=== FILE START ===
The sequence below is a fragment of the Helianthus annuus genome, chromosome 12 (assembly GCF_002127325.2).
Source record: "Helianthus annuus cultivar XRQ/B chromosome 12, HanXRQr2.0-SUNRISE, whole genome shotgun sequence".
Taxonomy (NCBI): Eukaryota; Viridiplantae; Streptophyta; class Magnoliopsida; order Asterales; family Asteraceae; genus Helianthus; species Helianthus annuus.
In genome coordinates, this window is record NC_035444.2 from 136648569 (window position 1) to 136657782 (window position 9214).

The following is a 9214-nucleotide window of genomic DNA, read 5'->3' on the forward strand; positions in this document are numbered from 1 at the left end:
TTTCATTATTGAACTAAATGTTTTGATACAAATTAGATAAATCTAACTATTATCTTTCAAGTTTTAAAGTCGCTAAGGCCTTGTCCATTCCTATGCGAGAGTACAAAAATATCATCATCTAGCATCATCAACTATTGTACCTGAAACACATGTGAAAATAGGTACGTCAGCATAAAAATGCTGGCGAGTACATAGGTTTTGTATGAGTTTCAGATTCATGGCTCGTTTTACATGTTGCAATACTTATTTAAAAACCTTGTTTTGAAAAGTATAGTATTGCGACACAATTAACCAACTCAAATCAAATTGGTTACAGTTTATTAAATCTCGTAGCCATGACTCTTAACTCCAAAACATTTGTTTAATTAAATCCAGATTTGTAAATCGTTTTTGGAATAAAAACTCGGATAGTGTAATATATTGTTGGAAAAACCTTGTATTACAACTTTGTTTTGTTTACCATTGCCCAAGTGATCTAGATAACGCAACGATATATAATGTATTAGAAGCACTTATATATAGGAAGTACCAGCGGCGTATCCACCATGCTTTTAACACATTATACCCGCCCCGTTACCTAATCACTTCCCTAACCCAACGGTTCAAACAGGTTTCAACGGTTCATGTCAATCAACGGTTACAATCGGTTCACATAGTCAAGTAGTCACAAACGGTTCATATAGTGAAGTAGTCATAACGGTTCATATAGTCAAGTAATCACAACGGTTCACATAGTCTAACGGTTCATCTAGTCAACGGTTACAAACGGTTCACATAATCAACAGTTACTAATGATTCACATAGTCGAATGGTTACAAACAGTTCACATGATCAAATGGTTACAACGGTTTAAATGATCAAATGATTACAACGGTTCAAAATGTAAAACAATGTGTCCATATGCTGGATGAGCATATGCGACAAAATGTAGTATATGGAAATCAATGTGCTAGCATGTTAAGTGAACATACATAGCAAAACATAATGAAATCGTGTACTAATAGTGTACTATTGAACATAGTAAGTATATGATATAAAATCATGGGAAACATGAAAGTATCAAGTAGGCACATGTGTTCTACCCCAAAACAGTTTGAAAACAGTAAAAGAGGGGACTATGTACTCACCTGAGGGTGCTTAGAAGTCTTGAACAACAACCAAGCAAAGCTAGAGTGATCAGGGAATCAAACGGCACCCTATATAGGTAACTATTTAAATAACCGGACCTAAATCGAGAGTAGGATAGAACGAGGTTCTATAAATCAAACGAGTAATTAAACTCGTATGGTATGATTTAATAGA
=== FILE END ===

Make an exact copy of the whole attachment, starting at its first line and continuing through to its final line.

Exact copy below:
The sequence below is a fragment of the Helianthus annuus genome, chromosome 12 (assembly GCF_002127325.2).
Source record: "Helianthus annuus cultivar XRQ/B chromosome 12, HanXRQr2.0-SUNRISE, whole genome shotgun sequence".
Taxonomy (NCBI): Eukaryota; Viridiplantae; Streptophyta; class Magnoliopsida; order Asterales; family Asteraceae; genus Helianthus; species Helianthus annuus.
In genome coordinates, this window is record NC_035444.2 from 136648569 (window position 1) to 136657782 (window position 9214).

The following is a 9214-nucleotide window of genomic DNA, read 5'->3' on the forward strand; positions in this document are numbered from 1 at the left end:
TTTCATTATTGAACTAAATGTTTTGATACAAATTAGATAAATCTAACTATTATCTTTCAAGTTTTAAAGTCGCTAAGGCCTTGTCCATTCCTATGCGAGAGTACAAAAATATCATCATCTAGCATCATCAACTATTGTACCTGAAACACATGTGAAAATAGGTACGTCAGCATAAAAATGCTGGCGAGTACATAGGTTTTGTATGAGTTTCAGATTCATGGCTCGTTTTACATGTTGCAATACTTATTTAAAAACCTTGTTTTGAAAAGTATAGTATTGCGACACAATTAACCAACTCAAATCAAATTGGTTACAGTTTATTAAATCTCGTAGCCATGACTCTTAACTCCAAAACATTTGTTTAATTAAATCCAGATTTGTAAATCGTTTTTGGAATAAAAACTCGGATAGTGTAATATATTGTTGGAAAAACCTTGTATTACAACTTTGTTTTGTTTACCATTGCCCAAGTGATCTAGATAACGCAACGATATATAATGTATTAGAAGCACTTATATATAGGAAGTACCAGCGGCGTATCCACCATGCTTTTAACACATTATACCCGCCCCGTTACCTAATCACTTCCCTAACCCAACGGTTCAAACAGGTTTCAACGGTTCATGTCAATCAACGGTTACAATCGGTTCACATAGTCAAGTAGTCACAAACGGTTCATATAGTGAAGTAGTCATAACGGTTCATATAGTCAAGTAATCACAACGGTTCACATAGTCTAACGGTTCATCTAGTCAACGGTTACAAACGGTTCACATAATCAACAGTTACTAATGATTCACATAGTCGAATGGTTACAAACAGTTCACATGATCAAATGGTTACAACGGTTTAAATGATCAAATGATTACAACGGTTCAAAATGTAAAACAATGTGTCCATATGCTGGATGAGCATATGCGACAAAATGTAGTATATGGAAATCAATGTGCTAGCATGTTAAGTGAACATACATAGCAAAACATAATGAAATCGTGTACTAATAGTGTACTATTGAACATAGTAAGTATATGATATAAAATCATGGGAAACATGAAAGTATCAAGTAGGCACATGTGTTCTACCCCAAAACAGTTTGAAAACAGTAAAAGAGGGGACTATGTACTCACCTGAGGGTGCTTAGAAGTCTTGAACAACAACCAAGCAAAGCTAGAGTGATCAGGGAATCAAACGGCACCCTATATAGGTAACTATTTAAATAACCGGACCTAAATCGAGAGTAGGATAGAACGAGGTTCTATAAATCAAACGAGTAATTAAACTCGTATGGTATGATTTAATAGA